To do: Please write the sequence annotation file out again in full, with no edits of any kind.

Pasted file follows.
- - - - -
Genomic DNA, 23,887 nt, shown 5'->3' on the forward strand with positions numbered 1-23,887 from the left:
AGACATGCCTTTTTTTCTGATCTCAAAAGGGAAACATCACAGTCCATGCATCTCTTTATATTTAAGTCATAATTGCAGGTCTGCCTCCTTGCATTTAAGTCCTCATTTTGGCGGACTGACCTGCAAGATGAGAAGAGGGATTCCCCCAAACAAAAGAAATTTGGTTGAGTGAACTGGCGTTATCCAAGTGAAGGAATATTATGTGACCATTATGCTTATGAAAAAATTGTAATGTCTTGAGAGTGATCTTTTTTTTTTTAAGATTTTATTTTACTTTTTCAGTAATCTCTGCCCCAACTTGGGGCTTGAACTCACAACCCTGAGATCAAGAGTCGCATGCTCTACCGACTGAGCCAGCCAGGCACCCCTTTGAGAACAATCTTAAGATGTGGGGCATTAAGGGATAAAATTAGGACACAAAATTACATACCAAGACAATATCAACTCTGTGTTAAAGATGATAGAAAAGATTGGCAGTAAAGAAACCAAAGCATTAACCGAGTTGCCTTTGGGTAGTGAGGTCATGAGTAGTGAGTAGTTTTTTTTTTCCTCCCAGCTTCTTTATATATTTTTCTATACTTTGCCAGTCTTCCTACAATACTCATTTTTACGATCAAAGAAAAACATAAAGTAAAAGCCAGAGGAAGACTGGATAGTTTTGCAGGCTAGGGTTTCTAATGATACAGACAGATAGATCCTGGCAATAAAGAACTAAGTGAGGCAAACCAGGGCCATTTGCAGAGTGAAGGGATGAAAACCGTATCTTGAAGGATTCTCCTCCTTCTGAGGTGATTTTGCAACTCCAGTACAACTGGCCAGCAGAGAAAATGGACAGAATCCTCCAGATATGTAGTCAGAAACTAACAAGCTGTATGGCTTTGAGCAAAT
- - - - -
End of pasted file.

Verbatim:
Genomic DNA, 23,887 nt, shown 5'->3' on the forward strand with positions numbered 1-23,887 from the left:
AGACATGCCTTTTTTTCTGATCTCAAAAGGGAAACATCACAGTCCATGCATCTCTTTATATTTAAGTCATAATTGCAGGTCTGCCTCCTTGCATTTAAGTCCTCATTTTGGCGGACTGACCTGCAAGATGAGAAGAGGGATTCCCCCAAACAAAAGAAATTTGGTTGAGTGAACTGGCGTTATCCAAGTGAAGGAATATTATGTGACCATTATGCTTATGAAAAAATTGTAATGTCTTGAGAGTGATCTTTTTTTTTTTAAGATTTTATTTTACTTTTTCAGTAATCTCTGCCCCAACTTGGGGCTTGAACTCACAACCCTGAGATCAAGAGTCGCATGCTCTACCGACTGAGCCAGCCAGGCACCCCTTTGAGAACAATCTTAAGATGTGGGGCATTAAGGGATAAAATTAGGACACAAAATTACATACCAAGACAATATCAACTCTGTGTTAAAGATGATAGAAAAGATTGGCAGTAAAGAAACCAAAGCATTAACCGAGTTGCCTTTGGGTAGTGAGGTCATGAGTAGTGAGTAGTTTTTTTTTTCCTCCCAGCTTCTTTATATATTTTTCTATACTTTGCCAGTCTTCCTACAATACTCATTTTTACGATCAAAGAAAAACATAAAGTAAAAGCCAGAGGAAGACTGGATAGTTTTGCAGGCTAGGGTTTCTAATGATACAGACAGATAGATCCTGGCAATAAAGAACTAAGTGAGGCAAACCAGGGCCATTTGCAGAGTGAAGGGATGAAAACCGTATCTTGAAGGATTCTCCTCCTTCTGAGGTGATTTTGCAACTCCAGTACAACTGGCCAGCAGAGAAAATGGACAGAATCCTCCAGATATGTAGTCAGAAACTAACAAGCTGTATGGCTTTGAGCAAAT